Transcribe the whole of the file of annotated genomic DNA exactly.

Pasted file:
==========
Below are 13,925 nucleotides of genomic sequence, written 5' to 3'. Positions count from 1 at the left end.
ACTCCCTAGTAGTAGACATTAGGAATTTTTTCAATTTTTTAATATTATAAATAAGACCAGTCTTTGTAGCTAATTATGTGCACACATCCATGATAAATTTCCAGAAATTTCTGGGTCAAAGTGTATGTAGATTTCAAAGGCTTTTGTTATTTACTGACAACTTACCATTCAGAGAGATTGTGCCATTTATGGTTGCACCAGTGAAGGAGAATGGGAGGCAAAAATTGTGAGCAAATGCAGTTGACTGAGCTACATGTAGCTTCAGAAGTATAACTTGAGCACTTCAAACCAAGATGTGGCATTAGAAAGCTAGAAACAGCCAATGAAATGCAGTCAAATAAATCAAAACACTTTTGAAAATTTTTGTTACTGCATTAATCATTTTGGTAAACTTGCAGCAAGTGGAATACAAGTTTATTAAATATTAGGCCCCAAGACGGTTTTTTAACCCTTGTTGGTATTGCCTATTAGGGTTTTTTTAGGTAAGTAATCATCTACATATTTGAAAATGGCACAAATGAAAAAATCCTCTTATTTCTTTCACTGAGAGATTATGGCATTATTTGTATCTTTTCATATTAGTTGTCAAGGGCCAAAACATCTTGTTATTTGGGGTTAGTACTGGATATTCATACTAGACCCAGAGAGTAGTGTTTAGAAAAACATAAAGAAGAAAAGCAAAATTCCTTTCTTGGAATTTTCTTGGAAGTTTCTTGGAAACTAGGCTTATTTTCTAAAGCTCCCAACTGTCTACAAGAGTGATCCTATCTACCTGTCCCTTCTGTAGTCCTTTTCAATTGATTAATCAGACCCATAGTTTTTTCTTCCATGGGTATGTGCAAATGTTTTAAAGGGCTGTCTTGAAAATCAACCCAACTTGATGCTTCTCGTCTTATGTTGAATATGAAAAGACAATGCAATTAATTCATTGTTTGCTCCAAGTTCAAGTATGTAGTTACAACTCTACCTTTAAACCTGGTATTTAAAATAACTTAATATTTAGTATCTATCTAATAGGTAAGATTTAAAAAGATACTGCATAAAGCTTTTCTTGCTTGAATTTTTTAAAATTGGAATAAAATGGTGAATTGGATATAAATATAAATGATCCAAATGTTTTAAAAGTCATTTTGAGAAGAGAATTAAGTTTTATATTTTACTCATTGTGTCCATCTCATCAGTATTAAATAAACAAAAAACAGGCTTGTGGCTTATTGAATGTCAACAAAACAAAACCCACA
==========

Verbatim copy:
Below are 13,925 nucleotides of genomic sequence, written 5' to 3'. Positions count from 1 at the left end.
ACTCCCTAGTAGTAGACATTAGGAATTTTTTCAATTTTTTAATATTATAAATAAGACCAGTCTTTGTAGCTAATTATGTGCACACATCCATGATAAATTTCCAGAAATTTCTGGGTCAAAGTGTATGTAGATTTCAAAGGCTTTTGTTATTTACTGACAACTTACCATTCAGAGAGATTGTGCCATTTATGGTTGCACCAGTGAAGGAGAATGGGAGGCAAAAATTGTGAGCAAATGCAGTTGACTGAGCTACATGTAGCTTCAGAAGTATAACTTGAGCACTTCAAACCAAGATGTGGCATTAGAAAGCTAGAAACAGCCAATGAAATGCAGTCAAATAAATCAAAACACTTTTGAAAATTTTTGTTACTGCATTAATCATTTTGGTAAACTTGCAGCAAGTGGAATACAAGTTTATTAAATATTAGGCCCCAAGACGGTTTTTTAACCCTTGTTGGTATTGCCTATTAGGGTTTTTTTAGGTAAGTAATCATCTACATATTTGAAAATGGCACAAATGAAAAAATCCTCTTATTTCTTTCACTGAGAGATTATGGCATTATTTGTATCTTTTCATATTAGTTGTCAAGGGCCAAAACATCTTGTTATTTGGGGTTAGTACTGGATATTCATACTAGACCCAGAGAGTAGTGTTTAGAAAAACATAAAGAAGAAAAGCAAAATTCCTTTCTTGGAATTTTCTTGGAAGTTTCTTGGAAACTAGGCTTATTTTCTAAAGCTCCCAACTGTCTACAAGAGTGATCCTATCTACCTGTCCCTTCTGTAGTCCTTTTCAATTGATTAATCAGACCCATAGTTTTTTCTTCCATGGGTATGTGCAAATGTTTTAAAGGGCTGTCTTGAAAATCAACCCAACTTGATGCTTCTCGTCTTATGTTGAATATGAAAAGACAATGCAATTAATTCATTGTTTGCTCCAAGTTCAAGTATGTAGTTACAACTCTACCTTTAAACCTGGTATTTAAAATAACTTAATATTTAGTATCTATCTAATAGGTAAGATTTAAAAAGATACTGCATAAAGCTTTTCTTGCTTGAATTTTTTAAAATTGGAATAAAATGGTGAATTGGATATAAATATAAATGATCCAAATGTTTTAAAAGTCATTTTGAGAAGAGAATTAAGTTTTATATTTTACTCATTGTGTCCATCTCATCAGTATTAAATAAACAAAAAACAGGCTTGTGGCTTATTGAATGTCAACAAAACAAAACCCACA